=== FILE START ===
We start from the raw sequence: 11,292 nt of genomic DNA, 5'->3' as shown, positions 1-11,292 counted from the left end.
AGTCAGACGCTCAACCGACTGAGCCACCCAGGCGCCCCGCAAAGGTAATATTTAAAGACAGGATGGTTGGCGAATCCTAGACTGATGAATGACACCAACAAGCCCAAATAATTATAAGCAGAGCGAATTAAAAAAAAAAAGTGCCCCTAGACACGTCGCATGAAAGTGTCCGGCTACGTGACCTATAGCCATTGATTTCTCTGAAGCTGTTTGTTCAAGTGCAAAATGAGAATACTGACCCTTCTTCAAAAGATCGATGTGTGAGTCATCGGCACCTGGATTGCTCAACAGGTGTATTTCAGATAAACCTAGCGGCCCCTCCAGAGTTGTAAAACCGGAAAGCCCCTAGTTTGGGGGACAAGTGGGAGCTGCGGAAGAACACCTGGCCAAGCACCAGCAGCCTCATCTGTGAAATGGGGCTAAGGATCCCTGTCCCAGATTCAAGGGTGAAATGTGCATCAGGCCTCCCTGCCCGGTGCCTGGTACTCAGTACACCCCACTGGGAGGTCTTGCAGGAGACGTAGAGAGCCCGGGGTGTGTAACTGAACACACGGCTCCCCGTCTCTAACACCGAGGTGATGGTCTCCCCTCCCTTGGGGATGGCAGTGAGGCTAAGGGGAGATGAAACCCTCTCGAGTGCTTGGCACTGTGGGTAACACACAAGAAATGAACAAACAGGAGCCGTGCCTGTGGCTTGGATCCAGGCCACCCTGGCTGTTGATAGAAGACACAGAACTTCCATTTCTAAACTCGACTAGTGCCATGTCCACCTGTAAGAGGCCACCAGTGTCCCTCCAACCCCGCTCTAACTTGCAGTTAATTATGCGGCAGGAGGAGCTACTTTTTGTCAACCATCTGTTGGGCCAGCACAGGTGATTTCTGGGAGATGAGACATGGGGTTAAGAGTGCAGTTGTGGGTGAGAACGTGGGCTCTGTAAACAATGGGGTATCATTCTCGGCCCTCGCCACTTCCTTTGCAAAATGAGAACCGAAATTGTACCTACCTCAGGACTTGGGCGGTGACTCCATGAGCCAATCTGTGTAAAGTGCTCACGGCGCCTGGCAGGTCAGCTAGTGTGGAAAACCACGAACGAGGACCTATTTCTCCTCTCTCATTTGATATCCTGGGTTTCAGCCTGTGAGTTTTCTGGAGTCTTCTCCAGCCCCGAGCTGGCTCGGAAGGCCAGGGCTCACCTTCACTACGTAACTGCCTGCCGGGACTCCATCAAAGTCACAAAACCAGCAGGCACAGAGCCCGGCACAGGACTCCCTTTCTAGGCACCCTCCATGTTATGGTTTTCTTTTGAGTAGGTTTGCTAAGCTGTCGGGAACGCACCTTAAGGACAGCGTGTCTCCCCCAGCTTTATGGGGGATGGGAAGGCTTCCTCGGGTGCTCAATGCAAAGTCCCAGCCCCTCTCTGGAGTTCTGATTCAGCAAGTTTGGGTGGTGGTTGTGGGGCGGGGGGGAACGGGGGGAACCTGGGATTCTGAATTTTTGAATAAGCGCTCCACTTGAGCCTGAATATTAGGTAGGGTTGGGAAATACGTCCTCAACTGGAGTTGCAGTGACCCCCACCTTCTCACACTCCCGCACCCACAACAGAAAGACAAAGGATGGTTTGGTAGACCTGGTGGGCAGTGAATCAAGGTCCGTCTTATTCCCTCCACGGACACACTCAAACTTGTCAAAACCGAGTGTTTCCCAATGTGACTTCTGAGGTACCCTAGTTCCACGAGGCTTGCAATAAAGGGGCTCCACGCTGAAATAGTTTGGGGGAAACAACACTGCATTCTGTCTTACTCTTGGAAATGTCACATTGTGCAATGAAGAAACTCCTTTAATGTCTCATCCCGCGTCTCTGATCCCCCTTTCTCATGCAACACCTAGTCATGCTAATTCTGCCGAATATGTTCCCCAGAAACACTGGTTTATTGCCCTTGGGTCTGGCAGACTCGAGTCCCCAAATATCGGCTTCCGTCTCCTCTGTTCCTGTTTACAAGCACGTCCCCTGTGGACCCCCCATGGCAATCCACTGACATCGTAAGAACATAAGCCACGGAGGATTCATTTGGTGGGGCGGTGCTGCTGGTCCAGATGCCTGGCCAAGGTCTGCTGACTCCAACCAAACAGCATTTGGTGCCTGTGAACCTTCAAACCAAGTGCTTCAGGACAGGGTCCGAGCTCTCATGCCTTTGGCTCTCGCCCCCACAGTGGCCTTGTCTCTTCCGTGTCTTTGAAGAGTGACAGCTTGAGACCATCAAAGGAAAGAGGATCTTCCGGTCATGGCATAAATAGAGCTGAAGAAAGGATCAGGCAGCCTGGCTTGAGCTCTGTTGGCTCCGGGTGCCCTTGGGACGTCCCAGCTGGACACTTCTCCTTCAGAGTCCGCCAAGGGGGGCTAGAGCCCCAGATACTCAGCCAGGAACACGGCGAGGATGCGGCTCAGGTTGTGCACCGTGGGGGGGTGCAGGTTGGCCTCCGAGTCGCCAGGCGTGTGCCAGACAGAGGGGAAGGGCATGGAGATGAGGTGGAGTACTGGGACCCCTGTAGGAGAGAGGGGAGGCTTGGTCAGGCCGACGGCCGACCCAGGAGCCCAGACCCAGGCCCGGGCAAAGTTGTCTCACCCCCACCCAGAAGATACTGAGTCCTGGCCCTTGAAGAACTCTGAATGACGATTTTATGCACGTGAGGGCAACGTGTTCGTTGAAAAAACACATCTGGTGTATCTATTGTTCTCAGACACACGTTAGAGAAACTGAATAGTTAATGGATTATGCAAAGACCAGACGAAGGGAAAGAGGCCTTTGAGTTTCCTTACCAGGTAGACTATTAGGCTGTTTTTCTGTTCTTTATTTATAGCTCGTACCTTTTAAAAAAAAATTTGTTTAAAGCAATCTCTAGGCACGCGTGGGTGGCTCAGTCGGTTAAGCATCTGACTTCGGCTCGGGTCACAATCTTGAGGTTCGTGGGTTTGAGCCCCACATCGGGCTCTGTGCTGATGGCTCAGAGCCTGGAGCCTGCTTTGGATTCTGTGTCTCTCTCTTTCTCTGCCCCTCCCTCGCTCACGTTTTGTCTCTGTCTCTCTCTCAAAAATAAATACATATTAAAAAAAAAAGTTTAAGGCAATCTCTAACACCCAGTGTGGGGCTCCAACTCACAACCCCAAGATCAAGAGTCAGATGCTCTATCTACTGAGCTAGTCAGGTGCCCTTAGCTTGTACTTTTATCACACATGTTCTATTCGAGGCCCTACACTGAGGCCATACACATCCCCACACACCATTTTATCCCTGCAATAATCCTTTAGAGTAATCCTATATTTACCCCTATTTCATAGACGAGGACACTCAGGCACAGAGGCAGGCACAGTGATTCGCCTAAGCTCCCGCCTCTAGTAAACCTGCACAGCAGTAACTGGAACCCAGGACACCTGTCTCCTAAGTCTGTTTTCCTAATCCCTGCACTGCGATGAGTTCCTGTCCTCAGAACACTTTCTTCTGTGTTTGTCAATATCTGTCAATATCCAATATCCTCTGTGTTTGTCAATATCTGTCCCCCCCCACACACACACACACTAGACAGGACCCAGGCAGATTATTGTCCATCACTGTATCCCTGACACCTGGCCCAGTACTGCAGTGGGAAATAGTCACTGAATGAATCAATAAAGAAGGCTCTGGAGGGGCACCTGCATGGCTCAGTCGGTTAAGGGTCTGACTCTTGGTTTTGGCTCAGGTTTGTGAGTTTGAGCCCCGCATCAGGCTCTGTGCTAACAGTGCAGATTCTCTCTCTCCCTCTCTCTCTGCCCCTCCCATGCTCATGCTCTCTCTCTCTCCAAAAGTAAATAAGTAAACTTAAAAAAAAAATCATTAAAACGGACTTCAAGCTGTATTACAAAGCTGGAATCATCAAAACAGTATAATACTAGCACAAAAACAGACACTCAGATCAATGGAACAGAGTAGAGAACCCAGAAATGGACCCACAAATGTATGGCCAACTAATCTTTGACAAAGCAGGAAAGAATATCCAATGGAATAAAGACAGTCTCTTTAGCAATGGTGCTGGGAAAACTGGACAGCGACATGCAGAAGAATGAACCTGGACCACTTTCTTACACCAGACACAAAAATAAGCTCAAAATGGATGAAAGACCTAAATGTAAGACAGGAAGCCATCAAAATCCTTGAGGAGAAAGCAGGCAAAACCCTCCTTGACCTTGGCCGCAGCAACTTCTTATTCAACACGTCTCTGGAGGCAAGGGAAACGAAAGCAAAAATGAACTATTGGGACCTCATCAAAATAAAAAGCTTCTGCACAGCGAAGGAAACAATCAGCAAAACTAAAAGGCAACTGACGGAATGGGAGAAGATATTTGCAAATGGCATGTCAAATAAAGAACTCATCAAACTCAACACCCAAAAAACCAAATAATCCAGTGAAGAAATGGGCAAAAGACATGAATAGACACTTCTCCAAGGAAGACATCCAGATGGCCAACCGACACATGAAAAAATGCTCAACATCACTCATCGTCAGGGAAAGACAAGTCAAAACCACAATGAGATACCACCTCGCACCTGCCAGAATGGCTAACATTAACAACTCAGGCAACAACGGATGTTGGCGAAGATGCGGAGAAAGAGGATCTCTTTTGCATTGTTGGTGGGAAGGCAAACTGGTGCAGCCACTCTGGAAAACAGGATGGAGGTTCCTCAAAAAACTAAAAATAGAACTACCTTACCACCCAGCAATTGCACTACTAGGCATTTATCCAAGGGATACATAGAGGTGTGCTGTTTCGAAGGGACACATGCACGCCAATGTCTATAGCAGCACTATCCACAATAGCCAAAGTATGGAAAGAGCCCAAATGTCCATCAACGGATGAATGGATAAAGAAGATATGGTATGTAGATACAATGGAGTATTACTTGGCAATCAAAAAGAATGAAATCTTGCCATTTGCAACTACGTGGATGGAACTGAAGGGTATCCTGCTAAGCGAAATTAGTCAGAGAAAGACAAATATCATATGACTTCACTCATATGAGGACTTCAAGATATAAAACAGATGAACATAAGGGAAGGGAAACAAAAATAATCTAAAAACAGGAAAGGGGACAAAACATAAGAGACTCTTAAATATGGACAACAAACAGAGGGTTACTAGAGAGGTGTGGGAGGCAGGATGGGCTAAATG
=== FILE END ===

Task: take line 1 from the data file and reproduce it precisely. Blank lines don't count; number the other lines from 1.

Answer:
We start from the raw sequence: 11,292 nt of genomic DNA, 5'->3' as shown, positions 1-11,292 counted from the left end.